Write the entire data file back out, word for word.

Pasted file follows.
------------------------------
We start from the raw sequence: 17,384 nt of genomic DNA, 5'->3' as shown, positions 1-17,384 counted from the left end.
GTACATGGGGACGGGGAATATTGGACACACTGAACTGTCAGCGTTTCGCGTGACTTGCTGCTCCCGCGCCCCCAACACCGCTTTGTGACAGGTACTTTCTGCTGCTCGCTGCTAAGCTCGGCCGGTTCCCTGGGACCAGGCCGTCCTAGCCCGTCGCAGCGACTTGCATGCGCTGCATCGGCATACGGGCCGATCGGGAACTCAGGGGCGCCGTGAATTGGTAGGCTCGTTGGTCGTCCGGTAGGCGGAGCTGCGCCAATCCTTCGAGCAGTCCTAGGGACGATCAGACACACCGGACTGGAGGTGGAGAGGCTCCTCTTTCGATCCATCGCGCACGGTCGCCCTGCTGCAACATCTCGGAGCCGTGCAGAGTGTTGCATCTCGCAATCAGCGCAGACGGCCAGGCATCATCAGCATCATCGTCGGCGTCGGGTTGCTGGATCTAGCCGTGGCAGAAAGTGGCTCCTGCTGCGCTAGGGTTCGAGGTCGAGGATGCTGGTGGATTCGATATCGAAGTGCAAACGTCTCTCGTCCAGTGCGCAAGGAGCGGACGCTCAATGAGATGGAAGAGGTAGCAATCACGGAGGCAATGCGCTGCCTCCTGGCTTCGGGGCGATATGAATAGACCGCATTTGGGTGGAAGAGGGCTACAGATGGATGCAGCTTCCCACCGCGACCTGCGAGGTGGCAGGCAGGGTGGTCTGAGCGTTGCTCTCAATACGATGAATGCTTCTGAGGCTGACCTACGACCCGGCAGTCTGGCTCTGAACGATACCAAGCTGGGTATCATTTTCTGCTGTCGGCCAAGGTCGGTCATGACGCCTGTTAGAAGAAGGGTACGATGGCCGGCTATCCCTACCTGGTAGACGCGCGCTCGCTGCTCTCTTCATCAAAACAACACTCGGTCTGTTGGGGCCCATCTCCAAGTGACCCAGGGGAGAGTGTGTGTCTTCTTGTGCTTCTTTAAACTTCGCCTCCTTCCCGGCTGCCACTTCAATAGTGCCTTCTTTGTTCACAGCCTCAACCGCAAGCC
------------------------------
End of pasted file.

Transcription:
We start from the raw sequence: 17,384 nt of genomic DNA, 5'->3' as shown, positions 1-17,384 counted from the left end.
GTACATGGGGACGGGGAATATTGGACACACTGAACTGTCAGCGTTTCGCGTGACTTGCTGCTCCCGCGCCCCCAACACCGCTTTGTGACAGGTACTTTCTGCTGCTCGCTGCTAAGCTCGGCCGGTTCCCTGGGACCAGGCCGTCCTAGCCCGTCGCAGCGACTTGCATGCGCTGCATCGGCATACGGGCCGATCGGGAACTCAGGGGCGCCGTGAATTGGTAGGCTCGTTGGTCGTCCGGTAGGCGGAGCTGCGCCAATCCTTCGAGCAGTCCTAGGGACGATCAGACACACCGGACTGGAGGTGGAGAGGCTCCTCTTTCGATCCATCGCGCACGGTCGCCCTGCTGCAACATCTCGGAGCCGTGCAGAGTGTTGCATCTCGCAATCAGCGCAGACGGCCAGGCATCATCAGCATCATCGTCGGCGTCGGGTTGCTGGATCTAGCCGTGGCAGAAAGTGGCTCCTGCTGCGCTAGGGTTCGAGGTCGAGGATGCTGGTGGATTCGATATCGAAGTGCAAACGTCTCTCGTCCAGTGCGCAAGGAGCGGACGCTCAATGAGATGGAAGAGGTAGCAATCACGGAGGCAATGCGCTGCCTCCTGGCTTCGGGGCGATATGAATAGACCGCATTTGGGTGGAAGAGGGCTACAGATGGATGCAGCTTCCCACCGCGACCTGCGAGGTGGCAGGCAGGGTGGTCTGAGCGTTGCTCTCAATACGATGAATGCTTCTGAGGCTGACCTACGACCCGGCAGTCTGGCTCTGAACGATACCAAGCTGGGTATCATTTTCTGCTGTCGGCCAAGGTCGGTCATGACGCCTGTTAGAAGAAGGGTACGATGGCCGGCTATCCCTACCTGGTAGACGCGCGCTCGCTGCTCTCTTCATCAAAACAACACTCGGTCTGTTGGGGCCCATCTCCAAGTGACCCAGGGGAGAGTGTGTGTCTTCTTGTGCTTCTTTAAACTTCGCCTCCTTCCCGGCTGCCACTTCAATAGTGCCTTCTTTGTTCACAGCCTCAACCGCAAGCC